Yasmine Ali, MD, is board-certified in cardiology. She is an assistant clinical professor of medicine at Vanderbilt University School of Medicine and an award-winning physician writer.
Coronary artery disease (CAD) develops when fatty deposits (called plaques) develop within the arteries that supply your heart muscle. As a result, these coronary arteries become narrowed and, sometimes, completely blocked off. Because the heart muscle requires a continuous supply of oxygen and nutrients to survive, blockage of a coronary artery rapidly leads to significant problems, such as heart attacks and strokes.
Coronary artery disease is caused by lifestyle factors, such as smoking and lack of exercise, as well as medical conditions, such as high blood pressure and diabetes mellitus. Treatment includes managing risk factors with lifestyle adjustments and prescription medications, and sometimes directly repairing or replacing the arteries with surgical or specialized procedures.
Coronary artery disease is primarily caused by a condition called atherosclerosis in which fatty deposits (called plaques) accumulate within the walls of the arteries that bring oxygenated blood to the heart. High blood pressure and high cholesterol, among other factors, contribute to the development of coronary artery disease.
Coronary artery disease is not curable, but it can be managed through various therapies, including lifestyle changes (e.g., exercise and smoking cessation) and certain prescription medications (e.g., a statin). Depending on the severity of the disease, surgery or a procedure to open up a blocked or narrowed artery (called an angioplasty or percutaneous intervention) may be warranted.
There are several tests that doctors utilize to either diagnose coronary artery disease or assess whether a patient has a high likelihood of developing the disease. These tests include various blood tests, an electrocardiogram (ECG), an echocardiogram, a stress test, and a coronary angiogram.
Angina refers to the symptoms that occur (e.g., chest pressure or squeezing) when the heart muscle does not receive enough oxygen-rich blood. There are two main types of angina—stable and unstable. Stable angina is the most common type. Unstable angina is considered a medical emergency.
An arrhythmia, also called a heart or cardiac arrhythmia, is caused by a disturbance in the heart's electrical system, making a person's heart beat too fast, too slow, or in an irregular rhythm.
Atherosclerosis is a chronic disease in which plaque (fatty deposits) builds up in the walls of arteries. As these fatty deposits accumulate, the arteries narrow or become blocked. Depending on the affected artery, this narrowing or blockage impedes blood flow to vital organs, like the heart, brain, or kidneys.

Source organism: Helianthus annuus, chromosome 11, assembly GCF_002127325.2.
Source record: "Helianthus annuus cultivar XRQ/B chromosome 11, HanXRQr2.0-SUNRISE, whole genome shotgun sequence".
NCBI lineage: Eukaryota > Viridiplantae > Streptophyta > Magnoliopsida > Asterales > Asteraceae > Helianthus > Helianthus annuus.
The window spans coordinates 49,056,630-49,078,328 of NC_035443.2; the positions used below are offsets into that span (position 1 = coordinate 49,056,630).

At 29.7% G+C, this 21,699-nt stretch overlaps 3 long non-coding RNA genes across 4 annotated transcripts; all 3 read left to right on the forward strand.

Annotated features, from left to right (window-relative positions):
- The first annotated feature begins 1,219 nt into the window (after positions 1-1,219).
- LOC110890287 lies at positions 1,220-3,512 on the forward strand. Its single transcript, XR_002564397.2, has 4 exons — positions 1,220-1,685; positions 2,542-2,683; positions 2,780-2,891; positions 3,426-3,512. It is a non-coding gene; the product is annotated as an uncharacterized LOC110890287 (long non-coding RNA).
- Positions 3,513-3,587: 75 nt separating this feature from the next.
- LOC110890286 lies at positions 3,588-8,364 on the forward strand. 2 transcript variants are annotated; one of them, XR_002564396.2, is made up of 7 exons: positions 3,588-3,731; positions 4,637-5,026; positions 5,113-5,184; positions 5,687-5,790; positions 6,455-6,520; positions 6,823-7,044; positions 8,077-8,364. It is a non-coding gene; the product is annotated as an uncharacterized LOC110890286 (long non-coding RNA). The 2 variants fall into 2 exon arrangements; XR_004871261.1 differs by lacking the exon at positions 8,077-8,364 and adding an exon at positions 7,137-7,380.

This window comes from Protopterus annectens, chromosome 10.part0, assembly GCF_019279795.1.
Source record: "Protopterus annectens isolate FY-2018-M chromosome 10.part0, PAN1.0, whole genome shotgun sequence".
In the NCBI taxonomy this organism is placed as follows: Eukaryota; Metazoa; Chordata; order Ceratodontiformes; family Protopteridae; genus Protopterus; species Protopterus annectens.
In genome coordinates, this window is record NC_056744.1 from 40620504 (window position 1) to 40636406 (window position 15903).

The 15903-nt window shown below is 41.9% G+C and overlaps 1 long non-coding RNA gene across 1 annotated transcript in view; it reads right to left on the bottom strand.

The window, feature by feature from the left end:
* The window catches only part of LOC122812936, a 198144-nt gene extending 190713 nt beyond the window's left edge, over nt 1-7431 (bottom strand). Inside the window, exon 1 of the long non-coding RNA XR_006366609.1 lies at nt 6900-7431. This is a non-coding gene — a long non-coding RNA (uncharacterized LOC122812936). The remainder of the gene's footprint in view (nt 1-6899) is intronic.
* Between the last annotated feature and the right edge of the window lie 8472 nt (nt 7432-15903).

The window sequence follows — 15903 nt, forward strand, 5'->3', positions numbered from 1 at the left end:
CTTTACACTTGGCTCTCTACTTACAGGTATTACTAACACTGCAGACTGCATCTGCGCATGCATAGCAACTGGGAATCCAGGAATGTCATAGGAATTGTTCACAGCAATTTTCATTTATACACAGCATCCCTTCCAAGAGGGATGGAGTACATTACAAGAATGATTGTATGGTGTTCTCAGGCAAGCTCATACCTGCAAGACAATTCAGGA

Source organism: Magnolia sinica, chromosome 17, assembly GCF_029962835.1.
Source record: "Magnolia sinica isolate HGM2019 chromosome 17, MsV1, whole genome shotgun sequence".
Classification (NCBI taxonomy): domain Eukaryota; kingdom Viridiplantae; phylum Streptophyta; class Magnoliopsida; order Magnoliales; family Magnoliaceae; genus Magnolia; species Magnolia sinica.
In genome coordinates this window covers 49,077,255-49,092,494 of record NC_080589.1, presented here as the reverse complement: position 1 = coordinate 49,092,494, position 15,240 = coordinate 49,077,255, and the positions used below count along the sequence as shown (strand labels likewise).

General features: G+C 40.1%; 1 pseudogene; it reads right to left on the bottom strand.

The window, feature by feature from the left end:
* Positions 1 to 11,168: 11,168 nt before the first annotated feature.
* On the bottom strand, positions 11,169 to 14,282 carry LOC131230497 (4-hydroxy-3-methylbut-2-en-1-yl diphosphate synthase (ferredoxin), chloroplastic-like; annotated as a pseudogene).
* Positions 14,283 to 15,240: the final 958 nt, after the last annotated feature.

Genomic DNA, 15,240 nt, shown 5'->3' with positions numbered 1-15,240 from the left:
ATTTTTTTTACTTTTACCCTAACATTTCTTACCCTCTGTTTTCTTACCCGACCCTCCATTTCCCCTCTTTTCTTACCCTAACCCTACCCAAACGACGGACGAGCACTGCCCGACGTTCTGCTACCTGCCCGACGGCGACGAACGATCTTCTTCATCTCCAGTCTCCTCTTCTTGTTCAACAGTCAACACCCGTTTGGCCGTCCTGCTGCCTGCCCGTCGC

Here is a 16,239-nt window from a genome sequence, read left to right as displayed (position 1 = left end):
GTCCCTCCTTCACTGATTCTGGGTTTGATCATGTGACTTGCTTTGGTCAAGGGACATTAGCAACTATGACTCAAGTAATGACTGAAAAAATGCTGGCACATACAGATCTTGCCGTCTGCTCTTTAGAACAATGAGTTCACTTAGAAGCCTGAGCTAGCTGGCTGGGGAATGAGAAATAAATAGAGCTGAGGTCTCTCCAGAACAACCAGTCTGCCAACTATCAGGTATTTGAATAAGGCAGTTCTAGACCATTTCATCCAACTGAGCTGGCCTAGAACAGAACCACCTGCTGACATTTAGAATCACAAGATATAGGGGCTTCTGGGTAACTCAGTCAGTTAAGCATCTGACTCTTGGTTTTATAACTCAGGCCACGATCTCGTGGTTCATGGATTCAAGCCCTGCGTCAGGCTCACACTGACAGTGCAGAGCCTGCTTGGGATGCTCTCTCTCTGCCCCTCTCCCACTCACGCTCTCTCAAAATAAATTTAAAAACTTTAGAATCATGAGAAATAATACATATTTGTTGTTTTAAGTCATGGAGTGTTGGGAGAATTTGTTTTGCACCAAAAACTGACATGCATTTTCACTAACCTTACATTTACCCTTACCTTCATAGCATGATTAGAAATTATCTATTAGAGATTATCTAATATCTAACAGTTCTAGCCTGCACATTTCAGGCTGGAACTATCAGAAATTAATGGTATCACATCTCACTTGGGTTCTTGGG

Cardiac catheterization, also called a cardiac cath, evaluates your coronary arteries for blockages. During this test, a long, thin tube is inserted in your groin or arm and guided up to your heart. A dye is then injected so that the blood vessels supplying your heart can be visualized with an imaging technique known as fluoroscopy.
An echocardiogram performed on the heart is called a cardiac ultrasound or more clinically speaking, a transthoracic echocardiogram (TTE). This test uses sound waves to visualize the movement and function of a person’s heart muscle and valves.
An electrocardiogram, also called an ECG or EKG, is a diagnostic tool that evaluates the heart's electrical system. By examining ECG wave patterns, a doctor can determine a person's heart rate and rhythm and possibly identify certain types of heart disease.
An exercise stress test is useful in evaluating how well your heart handles physical activity, considering that during exercise, your heart muscle has to work extra hard to pump oxygenated blood to the rest of your body. During the test, a person is hooked up to an electrocardiogram machine while running or walking on a treadmill.
A nuclear stress test evaluates the presence, location, and severity of any blockages in the arteries that supply your heart muscle. The test uses a radioactive tracer (which is taken up by your heart muscle) and a special camera to create pictures of your heart as you rest and exercise.
Plaques consist of cholesterol, fatty materials, calcium, and large inflammatory cells called macrophages. In a disease called atherosclerosis, plaques accumulate within the walls of arteries. Over time, the arteries harden and thicken and may become narrowed or blocked.
Centers for Disease Control and Prevention. Coronary artery disease (CAD). Updated December 9, 2019.
Lu H, Daugherty A. Atherosclerosis. Arterioscler Thromb Vasc Biol. 2015;35(3):485–491. doi:10.1161/ATVBAHA.115.305380